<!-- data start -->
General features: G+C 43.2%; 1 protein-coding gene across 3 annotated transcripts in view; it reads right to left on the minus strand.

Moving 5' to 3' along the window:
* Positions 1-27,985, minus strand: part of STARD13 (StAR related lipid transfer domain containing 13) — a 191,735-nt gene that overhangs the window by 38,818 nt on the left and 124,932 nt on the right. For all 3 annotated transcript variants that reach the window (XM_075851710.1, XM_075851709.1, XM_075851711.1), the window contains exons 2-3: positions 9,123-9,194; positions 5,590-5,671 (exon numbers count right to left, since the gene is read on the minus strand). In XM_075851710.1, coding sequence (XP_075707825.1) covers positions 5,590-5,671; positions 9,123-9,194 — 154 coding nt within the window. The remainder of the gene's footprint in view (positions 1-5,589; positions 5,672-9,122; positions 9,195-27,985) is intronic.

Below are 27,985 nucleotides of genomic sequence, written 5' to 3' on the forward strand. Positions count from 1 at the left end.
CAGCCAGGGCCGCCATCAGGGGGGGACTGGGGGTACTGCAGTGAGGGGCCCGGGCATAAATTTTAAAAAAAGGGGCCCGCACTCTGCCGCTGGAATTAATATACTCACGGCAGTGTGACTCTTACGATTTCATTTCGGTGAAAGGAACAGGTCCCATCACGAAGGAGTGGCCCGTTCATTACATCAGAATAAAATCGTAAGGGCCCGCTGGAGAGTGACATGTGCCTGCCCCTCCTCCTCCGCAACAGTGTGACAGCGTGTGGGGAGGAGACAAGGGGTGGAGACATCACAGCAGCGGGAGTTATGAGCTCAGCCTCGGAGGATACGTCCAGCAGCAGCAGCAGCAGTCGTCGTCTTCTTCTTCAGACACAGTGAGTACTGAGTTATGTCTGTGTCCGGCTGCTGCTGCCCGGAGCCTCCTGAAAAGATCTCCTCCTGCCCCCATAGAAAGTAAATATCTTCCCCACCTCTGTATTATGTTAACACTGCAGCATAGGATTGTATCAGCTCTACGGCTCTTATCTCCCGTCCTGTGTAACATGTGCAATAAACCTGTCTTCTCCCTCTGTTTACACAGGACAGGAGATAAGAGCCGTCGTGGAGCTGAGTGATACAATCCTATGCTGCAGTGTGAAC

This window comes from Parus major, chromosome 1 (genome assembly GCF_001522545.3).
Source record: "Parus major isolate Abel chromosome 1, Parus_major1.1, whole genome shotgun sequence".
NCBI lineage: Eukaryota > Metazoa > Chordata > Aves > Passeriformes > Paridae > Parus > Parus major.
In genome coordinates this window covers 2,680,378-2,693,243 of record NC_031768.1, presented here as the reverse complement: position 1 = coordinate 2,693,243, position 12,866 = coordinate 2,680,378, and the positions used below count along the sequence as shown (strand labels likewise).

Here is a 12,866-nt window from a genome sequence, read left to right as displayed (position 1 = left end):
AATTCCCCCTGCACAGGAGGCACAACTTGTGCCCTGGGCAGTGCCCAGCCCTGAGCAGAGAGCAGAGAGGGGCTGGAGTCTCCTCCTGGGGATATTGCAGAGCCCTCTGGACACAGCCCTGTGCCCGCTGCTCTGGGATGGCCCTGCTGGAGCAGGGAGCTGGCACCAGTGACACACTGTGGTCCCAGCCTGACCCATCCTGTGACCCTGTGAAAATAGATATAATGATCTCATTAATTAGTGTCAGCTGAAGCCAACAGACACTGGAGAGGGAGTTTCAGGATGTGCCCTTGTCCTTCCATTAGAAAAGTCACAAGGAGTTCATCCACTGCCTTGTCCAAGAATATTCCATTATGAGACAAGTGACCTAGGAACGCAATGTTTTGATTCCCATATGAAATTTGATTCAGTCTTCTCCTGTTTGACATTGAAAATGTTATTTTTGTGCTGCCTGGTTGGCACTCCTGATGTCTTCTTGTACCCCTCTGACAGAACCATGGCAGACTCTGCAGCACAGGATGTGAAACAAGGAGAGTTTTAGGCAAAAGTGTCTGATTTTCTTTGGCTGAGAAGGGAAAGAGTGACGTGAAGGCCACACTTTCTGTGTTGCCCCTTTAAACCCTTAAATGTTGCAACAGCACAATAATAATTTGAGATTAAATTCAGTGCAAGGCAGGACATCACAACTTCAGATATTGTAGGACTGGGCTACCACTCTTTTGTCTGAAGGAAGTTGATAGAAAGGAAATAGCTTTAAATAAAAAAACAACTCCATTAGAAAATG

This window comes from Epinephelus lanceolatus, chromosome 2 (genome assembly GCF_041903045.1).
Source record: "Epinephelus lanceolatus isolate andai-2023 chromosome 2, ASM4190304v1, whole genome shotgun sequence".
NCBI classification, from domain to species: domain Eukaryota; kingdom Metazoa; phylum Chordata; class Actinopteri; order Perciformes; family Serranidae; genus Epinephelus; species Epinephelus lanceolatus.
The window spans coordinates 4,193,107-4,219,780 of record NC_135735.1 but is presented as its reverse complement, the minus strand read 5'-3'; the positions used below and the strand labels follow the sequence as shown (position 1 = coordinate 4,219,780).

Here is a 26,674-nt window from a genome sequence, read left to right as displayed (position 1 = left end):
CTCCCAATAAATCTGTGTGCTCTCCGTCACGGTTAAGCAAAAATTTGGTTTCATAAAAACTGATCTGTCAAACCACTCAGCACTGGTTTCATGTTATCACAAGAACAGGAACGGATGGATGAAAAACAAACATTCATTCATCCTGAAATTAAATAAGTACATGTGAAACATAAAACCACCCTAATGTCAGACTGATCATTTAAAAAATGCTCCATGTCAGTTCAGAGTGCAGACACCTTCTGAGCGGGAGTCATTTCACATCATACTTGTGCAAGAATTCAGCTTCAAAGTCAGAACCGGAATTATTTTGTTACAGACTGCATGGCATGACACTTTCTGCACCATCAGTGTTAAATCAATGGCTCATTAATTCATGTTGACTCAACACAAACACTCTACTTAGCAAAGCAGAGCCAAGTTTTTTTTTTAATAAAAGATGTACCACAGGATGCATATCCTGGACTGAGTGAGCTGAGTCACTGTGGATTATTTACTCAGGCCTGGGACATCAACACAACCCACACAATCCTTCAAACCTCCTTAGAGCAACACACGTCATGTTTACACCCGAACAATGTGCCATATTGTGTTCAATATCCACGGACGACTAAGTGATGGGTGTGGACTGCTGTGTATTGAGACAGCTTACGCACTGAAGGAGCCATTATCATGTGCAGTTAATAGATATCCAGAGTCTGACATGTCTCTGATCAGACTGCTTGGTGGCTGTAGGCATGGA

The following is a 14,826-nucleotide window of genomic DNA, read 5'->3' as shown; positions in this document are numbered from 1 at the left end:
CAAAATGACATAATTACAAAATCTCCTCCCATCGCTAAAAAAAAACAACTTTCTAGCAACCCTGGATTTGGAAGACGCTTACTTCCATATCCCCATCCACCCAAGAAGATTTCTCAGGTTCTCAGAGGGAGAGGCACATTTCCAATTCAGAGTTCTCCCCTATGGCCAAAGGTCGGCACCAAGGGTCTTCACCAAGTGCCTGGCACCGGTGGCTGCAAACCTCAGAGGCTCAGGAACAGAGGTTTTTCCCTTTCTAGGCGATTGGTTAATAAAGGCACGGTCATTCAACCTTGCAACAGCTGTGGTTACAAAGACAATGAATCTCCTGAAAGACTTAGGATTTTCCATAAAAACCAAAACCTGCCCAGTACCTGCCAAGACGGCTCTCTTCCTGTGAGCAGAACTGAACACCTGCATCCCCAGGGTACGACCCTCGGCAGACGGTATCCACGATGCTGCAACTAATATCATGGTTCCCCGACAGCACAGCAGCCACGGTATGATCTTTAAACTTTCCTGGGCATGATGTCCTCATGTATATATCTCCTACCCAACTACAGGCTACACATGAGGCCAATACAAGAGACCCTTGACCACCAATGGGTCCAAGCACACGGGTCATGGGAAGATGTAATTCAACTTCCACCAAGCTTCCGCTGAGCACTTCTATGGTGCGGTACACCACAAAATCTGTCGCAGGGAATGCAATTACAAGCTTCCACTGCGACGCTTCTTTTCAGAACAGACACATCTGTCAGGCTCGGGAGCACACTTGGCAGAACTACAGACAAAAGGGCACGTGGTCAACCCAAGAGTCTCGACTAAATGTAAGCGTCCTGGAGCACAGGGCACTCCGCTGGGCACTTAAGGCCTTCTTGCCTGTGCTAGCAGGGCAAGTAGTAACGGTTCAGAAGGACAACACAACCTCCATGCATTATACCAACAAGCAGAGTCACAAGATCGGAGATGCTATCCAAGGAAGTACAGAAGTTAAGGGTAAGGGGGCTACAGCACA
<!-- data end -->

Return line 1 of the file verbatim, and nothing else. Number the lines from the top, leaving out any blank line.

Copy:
General features: G+C 43.2%; 1 protein-coding gene across 3 annotated transcripts in view; it reads right to left on the minus strand.